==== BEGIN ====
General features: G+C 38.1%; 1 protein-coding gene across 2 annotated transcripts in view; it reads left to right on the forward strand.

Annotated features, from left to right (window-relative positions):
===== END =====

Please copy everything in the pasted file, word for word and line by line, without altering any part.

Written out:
General features: G+C 38.1%; 1 protein-coding gene across 2 annotated transcripts in view; it reads left to right on the forward strand.

Annotated features, from left to right (window-relative positions):